This week, the Senate dealt President Obama a humiliating defeat. His nomination of Debo Adegbile to head the Justice Department’s civil rights division was derailed by a 47-to-52 talley with eight Democrats among the “no” votes. This outcome is tragic for all concerned; the president, the nominee, the Senate and the American people.
This is a tragedy for the president because, at the worst possible time, this rebuff is a reflection on his rapidly declining influence as a leader. He’s being ignored, mocked and ridiculed by leaders around the world. Disdain for our president and a dismissive attitude about America’s resolve and capabilities encourage our enemies and render the world a more dangerous place than it was eight years ago.
No doubt, the Senate’s rejection of President Obama’s nominee with support from members of his own party will be additional ammunition for those who regard him as a weak match in the “play-for-keeps” world of international struggle for advantage.
The humiliation of this defeat is all the more painful as the Senate, back in November, changed its longstanding rules to make it easier for the president. This change was intended to choke off the minority’s ability to oppose the president’s nominations which should allow his choices to sail through on a simple majority vote. Since the Democrat president has the advantage of a Democrat majority in the Senate, approval of his nominees should be a “cake walk.” If the president could muster even a modest level of influence, he should have had smooth sailing. Even with the help of a dramatic rule change, Mr. Obama wasn’t able to get this nomination through.
This is tragic for Mr. Adegbile because he never should have been exposed to this humiliation in the first place. On the surface, it appears that Mr. Adegbile, an attorney, is being penalized for diligently representing his client. But this nomination amounted to the deliberate waving of a red cape in the face of a frustrated bull looking for any excuse to charge. The atmosphere in Washington is so adversarial that the president’s opponents will seize on any pretext to erect roadblocks.
By this nomination, the president erected blocks of his own. Mr. Adegbile’s involvement as the high-profile defense attorney for a nationally known thoroughly unapologetic “cop killer” made him the perfect target for an all-out political feeding frenzy.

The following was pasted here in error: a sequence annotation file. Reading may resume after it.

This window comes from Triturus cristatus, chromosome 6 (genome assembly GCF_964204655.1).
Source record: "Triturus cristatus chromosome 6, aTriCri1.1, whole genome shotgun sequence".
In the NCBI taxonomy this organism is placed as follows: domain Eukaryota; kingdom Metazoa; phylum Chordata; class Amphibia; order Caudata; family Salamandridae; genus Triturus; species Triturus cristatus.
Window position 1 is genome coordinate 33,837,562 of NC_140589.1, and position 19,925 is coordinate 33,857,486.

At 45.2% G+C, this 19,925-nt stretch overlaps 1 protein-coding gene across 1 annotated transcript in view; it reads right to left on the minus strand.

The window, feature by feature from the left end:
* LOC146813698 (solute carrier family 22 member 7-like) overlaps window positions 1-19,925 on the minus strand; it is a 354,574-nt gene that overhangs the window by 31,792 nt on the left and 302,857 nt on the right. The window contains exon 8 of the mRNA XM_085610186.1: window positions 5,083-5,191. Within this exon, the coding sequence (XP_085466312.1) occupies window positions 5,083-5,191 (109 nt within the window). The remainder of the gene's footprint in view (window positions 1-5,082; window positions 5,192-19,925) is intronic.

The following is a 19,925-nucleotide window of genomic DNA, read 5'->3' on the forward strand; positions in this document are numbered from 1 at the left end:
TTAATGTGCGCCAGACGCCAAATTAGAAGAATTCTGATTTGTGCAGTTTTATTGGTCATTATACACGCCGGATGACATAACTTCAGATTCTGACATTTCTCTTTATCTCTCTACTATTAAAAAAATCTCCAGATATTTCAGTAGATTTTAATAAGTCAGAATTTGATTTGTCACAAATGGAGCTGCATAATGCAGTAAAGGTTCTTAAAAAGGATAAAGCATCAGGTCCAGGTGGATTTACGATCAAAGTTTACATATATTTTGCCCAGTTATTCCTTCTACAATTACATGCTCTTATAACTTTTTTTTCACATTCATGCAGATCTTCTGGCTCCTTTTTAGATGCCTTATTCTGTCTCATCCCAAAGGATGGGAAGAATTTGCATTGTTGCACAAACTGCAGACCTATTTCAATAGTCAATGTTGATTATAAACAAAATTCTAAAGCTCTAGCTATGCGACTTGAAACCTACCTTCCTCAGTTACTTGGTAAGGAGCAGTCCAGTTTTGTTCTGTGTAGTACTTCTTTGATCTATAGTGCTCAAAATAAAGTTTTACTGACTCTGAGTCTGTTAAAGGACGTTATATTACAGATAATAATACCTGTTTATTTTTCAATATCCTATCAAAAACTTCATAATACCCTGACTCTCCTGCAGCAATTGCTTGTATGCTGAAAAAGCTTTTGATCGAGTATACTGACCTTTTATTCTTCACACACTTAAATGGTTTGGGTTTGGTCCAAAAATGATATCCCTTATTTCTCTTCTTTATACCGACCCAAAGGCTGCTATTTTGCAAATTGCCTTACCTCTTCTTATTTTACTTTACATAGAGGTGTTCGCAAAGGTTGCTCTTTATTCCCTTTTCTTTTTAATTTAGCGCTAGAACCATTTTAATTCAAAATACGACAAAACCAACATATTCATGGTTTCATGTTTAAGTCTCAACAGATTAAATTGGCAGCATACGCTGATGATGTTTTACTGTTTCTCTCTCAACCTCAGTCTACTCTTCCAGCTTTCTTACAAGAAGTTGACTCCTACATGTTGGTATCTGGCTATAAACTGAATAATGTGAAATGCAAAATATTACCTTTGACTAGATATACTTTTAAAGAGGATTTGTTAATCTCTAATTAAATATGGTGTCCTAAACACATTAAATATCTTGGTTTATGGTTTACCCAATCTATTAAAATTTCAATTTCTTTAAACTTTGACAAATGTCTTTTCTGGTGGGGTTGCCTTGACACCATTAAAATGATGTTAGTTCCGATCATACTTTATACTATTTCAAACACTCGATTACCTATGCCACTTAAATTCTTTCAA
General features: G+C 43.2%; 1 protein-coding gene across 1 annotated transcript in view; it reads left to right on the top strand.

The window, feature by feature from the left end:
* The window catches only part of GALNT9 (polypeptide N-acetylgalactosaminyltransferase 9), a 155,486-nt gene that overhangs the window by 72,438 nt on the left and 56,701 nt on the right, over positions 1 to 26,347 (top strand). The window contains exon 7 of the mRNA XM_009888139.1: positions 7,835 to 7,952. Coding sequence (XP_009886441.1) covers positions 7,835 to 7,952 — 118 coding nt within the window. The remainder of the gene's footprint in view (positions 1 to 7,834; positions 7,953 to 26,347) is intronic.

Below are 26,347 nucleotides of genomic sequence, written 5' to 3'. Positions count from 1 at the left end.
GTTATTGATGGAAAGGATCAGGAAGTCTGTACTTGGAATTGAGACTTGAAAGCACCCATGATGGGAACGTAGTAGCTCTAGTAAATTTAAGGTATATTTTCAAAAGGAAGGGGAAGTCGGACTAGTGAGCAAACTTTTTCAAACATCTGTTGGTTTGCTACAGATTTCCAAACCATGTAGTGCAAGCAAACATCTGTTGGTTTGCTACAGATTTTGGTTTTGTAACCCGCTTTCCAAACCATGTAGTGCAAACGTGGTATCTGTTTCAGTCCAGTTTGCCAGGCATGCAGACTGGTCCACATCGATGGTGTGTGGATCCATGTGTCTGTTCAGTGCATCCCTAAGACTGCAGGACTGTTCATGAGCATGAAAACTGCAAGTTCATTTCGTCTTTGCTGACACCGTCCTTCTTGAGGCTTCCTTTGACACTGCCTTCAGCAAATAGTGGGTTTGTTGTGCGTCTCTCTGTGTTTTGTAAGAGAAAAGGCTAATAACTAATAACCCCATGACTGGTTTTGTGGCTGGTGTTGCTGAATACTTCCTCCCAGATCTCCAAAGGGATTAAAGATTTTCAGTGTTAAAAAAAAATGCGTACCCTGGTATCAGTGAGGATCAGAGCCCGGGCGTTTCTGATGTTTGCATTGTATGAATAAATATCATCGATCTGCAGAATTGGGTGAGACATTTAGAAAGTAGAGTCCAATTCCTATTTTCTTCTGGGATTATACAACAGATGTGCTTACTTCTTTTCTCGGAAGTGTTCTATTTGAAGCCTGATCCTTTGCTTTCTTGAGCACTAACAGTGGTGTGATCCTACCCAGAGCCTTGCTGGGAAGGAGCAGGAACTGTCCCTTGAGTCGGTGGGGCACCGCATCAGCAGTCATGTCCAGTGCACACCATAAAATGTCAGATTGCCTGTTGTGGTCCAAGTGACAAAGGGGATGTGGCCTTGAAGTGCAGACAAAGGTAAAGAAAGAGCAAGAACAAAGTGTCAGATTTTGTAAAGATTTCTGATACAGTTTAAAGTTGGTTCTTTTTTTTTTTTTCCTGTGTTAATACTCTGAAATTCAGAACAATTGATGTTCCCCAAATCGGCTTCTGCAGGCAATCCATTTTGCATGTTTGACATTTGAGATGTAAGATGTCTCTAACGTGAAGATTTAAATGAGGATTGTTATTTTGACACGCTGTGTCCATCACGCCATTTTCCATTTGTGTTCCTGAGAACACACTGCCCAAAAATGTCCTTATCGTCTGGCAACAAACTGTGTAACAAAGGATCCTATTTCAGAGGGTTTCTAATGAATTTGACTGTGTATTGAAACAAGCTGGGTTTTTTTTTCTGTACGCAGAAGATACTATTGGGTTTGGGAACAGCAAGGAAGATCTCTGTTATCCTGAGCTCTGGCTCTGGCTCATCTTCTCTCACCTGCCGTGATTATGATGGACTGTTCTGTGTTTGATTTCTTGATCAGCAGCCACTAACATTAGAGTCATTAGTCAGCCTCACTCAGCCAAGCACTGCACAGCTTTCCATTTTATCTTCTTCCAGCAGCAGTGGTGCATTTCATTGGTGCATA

Then, there’s the “Eric Holder” complication. There are deep reservoirs of mistrust and resentment seething around the Holder Justice Department. There’s no need to catalog them all here, but the lingering contempt of Congress charge stemming from the “Fast and Furious” program, the false statements contained in search warrant applications, the appointment of an Obama donor to investigate executive branch misbehavior — all this contributes to frustration levels that provide fertile ground to those on the lookout for political “payback.”
Even if the president had been successful in getting this nominee confirmed, his appointment would have been poisoned by a virtual tidal wave of ill feeling. Mr. Adegbile was a needless sacrifice in a totally unnecessary battle.
The Senate is a loser because this latest debacle is the most recent act in a series of sad, undignified exhibits amounting to tawdry political theater.
Rather than come to grips with the real dynamics leading up to this struggle and regrettable outcome, the losers slide into the petulant role of “name callers.” In a sad display of “sour grapes” attitude, Sen. Tom Harkin, a Democrat from Iowa, demeaned anyone with justifiable reservations about Mr. Adegbile’s nomination by suggesting the nominee would have been confirmed if he had been white. Sen. Harkin now joins the growing list of those cynical partisans willing to apply the term “racist” to anyone who disagrees.
This situation is tragic for the American people because at this time in our history, we want and need to have confidence in our president. This defeat in the Senate is another alarming demonstration of how fast he is declining. It’s also tragic that Mr. Adegbile’s rejection is being seized on by provocateurs who profit by creating, nurturing and spreading the seeds of racial mistrust and resentment. At a time when we yearn for leaders who have the ability and will to unite the American people, we find ourselves plagued by politicians committing countless diplomatic, political, social and mathematical blunders while working overtime to exploit our differences.
This was never really about Mr. Adegbile. For the last few years, Senate confirmation hearings have been proxy wars testing which special interest groups could exert the most muscle. In this particular conflict, everyone involved was a casualty.
I’m Hink and I’ll see ya.
MIKE HINKLE is a retired attorney and Edmond resident.